The Sims 3 Preview (PS3)

The Sims can teach you a lot about a person. Over the years, many fans will have led their creations into a swimming pool, only to take the ladder away and leave them fighting for their lives in some sadistic torture. Sitting down with this upcoming console release, we were disturbed with the first objective we set ourselves. The house was already built, our family created to perfection. With a single mother looking after her two children, we had to outline our priorities. Ushering them off to school, we headed for work- only to leave early and go hunting for single men in the local town area. That's right, after ten minutes of playing The Sims 3, we were ignoring the children, breaking rules, and ready to mingle with the first handsome man that strolled past.

You never know who could turn up in this whacky title
We'd like to think not everyone would be as promiscuous as us, and certainly not as quickly. Although console versions of The Sims have always struggled to maintain the smoothness of the PC equivalent, there's attempts here to make this as accessible as possible. From our time with the game, the age old problem of not having a mouse to navigate still persists, and other niggles that simply don't arise on the PC are still apparent.

Exploring our new home was easy enough, but there's always the nagging feeling that it would be much easier away from the console. Using both sticks to navigate round our house, this isn't going to break too many barriers for those who've experienced The Sims 3 before. The usual graphical style is in place, and your creations are as wacky as ever. Expressions of confusion, happiness, and dismay litter the screen in typical fashion, as you strive to meet their endless needs. With so much going on at once, things can become difficult to manage, especially if you create a bigger family. Thankfully, to combat this as best as possible, you can easily line up a number of actions for your sims to carry out; effectively leaving them a “To-Do List” so they don't go mad without your assistance.

By far the most intriguing new feature we experienced was the Karma system. If your sims misbehave, or achieve something special, you may want to treat them appropriately. Acting as god, you have the power to turn their days into something memorable. This could be making their dreams come true, or if you've had enough of their pesky ways, you could show it to them. Needless to say, we had great fun punishing our earlier truancies. The Sims is often home to the surreal, and witnessing a set of poltergeists scare our family senseless was the perfect way to end our virtual day. Deciding to wake them up with an earthquake and a barrage of hellfire from the sky may have been a little insensitive, but hey, the option to yoink the ladder away from the swimming pool is now impossible to initiate, so we needed to come up with something tastier. Every midnight the “Hour of Reckoning” takes place, meaning your sims need to beware of strange occurrences even when they sleep.
Losing to the Grim Reaper at chess could have fatal consequences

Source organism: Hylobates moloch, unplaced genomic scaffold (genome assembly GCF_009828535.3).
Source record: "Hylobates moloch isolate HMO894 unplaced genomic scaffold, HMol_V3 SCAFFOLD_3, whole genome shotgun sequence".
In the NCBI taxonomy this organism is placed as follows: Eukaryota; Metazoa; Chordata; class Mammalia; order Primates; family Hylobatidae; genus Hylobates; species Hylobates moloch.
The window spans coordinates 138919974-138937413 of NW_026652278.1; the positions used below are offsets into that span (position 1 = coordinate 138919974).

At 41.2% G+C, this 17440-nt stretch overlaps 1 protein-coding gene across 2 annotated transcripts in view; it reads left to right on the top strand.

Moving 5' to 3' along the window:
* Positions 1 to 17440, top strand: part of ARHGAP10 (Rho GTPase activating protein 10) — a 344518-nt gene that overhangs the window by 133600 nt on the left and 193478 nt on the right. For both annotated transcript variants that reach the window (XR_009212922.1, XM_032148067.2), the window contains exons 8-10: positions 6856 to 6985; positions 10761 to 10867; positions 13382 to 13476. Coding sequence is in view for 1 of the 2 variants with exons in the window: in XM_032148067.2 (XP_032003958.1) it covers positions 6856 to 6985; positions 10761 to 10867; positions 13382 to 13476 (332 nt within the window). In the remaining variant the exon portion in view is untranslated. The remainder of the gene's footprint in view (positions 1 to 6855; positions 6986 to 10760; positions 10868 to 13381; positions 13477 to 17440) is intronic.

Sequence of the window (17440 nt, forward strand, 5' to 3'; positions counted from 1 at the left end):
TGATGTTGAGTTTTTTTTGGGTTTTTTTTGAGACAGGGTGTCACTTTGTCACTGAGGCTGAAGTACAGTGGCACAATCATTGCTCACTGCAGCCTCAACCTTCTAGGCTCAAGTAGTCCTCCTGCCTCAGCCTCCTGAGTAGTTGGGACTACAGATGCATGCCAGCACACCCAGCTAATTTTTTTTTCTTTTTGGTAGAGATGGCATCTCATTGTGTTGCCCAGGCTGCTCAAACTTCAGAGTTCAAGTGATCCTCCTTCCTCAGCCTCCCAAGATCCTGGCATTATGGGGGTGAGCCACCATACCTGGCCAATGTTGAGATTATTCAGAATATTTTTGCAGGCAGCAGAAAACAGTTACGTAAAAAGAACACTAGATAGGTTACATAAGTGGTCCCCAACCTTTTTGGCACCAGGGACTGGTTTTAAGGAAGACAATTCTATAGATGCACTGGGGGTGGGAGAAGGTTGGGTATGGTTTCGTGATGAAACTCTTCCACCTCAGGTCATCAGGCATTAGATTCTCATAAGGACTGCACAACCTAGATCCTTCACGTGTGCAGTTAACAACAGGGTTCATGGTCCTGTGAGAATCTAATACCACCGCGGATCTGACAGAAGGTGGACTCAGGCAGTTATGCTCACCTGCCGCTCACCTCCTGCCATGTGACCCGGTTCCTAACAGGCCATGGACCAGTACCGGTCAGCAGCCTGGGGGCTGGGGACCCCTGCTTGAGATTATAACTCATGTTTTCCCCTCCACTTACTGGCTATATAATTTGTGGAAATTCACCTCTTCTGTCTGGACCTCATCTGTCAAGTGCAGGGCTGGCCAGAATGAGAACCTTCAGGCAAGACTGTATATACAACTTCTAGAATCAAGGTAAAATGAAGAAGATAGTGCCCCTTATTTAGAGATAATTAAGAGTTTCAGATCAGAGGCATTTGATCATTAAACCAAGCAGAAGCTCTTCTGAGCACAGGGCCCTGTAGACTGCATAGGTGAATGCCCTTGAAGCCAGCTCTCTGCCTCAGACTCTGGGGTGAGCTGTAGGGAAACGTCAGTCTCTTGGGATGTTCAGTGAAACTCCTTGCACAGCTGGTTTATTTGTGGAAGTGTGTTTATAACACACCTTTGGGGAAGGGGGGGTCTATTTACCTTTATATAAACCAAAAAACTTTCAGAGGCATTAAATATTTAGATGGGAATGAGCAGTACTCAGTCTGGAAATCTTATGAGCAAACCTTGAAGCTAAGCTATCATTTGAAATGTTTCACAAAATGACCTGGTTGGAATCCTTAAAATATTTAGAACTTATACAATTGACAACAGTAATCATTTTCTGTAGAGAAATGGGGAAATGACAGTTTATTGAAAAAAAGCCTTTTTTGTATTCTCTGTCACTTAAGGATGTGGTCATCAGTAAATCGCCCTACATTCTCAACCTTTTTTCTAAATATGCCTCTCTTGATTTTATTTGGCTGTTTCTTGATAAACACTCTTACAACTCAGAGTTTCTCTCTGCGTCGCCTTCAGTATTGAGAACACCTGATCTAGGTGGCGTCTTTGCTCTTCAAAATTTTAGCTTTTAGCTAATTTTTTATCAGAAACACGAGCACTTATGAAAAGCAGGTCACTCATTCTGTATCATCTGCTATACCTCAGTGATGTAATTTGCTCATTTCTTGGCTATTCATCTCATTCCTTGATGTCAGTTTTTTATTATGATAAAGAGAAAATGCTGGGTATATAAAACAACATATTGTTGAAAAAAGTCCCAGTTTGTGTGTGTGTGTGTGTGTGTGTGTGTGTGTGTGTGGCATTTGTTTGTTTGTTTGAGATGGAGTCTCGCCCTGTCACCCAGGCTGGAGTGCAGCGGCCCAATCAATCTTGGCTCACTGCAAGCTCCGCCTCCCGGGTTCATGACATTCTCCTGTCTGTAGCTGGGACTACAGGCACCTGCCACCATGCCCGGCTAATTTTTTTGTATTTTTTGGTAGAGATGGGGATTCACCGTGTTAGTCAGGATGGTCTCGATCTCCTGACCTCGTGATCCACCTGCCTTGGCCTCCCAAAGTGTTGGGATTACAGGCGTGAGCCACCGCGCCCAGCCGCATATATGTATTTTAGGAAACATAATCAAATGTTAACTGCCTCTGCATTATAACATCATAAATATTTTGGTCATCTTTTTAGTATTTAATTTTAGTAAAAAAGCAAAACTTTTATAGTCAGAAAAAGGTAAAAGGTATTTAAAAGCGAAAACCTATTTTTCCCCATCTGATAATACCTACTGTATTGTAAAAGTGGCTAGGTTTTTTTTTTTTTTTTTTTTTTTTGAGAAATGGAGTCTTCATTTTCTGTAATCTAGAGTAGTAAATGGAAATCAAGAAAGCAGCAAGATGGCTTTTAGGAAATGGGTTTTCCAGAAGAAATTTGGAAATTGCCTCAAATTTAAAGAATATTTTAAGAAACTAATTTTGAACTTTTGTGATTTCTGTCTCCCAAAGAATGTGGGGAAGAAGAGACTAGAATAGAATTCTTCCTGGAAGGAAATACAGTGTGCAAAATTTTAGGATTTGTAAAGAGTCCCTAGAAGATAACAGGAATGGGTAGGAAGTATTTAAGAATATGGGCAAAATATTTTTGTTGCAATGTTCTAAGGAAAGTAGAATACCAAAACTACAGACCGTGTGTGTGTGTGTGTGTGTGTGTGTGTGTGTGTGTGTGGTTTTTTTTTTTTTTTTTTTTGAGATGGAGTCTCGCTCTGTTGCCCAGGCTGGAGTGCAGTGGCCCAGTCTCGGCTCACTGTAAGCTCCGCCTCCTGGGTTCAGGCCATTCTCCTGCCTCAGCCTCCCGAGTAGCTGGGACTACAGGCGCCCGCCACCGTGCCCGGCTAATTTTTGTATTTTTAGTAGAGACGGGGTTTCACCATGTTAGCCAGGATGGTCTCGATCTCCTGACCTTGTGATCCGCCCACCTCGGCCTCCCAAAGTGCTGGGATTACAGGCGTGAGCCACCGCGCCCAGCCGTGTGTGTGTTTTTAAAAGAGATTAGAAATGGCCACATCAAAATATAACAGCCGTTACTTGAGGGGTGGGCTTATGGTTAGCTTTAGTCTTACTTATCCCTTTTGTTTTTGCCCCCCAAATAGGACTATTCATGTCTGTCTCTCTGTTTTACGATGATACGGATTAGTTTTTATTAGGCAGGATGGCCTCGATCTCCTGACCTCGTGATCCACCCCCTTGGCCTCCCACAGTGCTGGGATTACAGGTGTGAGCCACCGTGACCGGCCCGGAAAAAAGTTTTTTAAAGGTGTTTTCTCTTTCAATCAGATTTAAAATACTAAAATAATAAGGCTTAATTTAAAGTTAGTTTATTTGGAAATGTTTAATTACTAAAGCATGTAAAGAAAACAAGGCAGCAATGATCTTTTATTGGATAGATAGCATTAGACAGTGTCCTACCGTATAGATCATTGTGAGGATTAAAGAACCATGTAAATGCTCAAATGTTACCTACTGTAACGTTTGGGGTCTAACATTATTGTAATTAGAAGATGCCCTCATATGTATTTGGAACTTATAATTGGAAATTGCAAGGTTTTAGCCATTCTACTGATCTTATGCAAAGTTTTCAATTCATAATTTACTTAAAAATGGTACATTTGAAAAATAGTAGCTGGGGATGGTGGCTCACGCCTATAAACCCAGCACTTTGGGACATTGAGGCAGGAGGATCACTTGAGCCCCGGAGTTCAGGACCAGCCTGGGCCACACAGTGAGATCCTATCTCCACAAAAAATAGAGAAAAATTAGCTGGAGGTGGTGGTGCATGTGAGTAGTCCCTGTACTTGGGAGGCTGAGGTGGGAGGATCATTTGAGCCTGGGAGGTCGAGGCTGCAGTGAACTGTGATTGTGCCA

One major downgrade from the PC version is that players now need to load up individual neighbourhoods and other locations. By trotting to the end of your street an arrow will appear. Simply click here to be taken to a map view, where you can choose your destination. It's easy enough, but your neighbourhood fills like it's centred on your sims only. Shrouded in darkness, there's not too much to look at outside of your walls when you're at home. Head to the city, and things don't become much more expansive.

While there's a decent array of locations to explore, actually getting round each area became frustrating after a few minutes. Moving your sim is easy, but the fluidity of the city we were in was sloppy at best. On PC, The Sims provides a cohesive, flexible experience that makes you feel like you're in the big wide world. Here, we haven't seen enough evidence that this world is going to be populated to get too excited. Shops and other buildings look nice from afar, but what good is that if they become empty the closer you get to them? There's still time for this to be ironed out, but as always, the console version of this revered franchise has to dumb things down to even stand a chance of competing alongside it's older brother.
Daryl forgot to bring his rape alarm...
Right now, The Sims 3 is looking average in console form. Interesting tweaks have been made to the set-up of the game, but the fundamentals are still a problem away from the PC. The world doesn't breathe as easily, and manoeuvring around feels like shackles have been placed round the players feet. This problem has followed The Sims on console for years now, and without a huge overhaul, we think it could never reach its potential on this market. It seems to us that a tad of experimentation is needed by EA, or else The Sims 3 will only ever produce a below-par rendition of a song already sung better somewhere else.

Most Anticipated Feature: The Karma System looks to break up the monotony of everyday life with something a little special.

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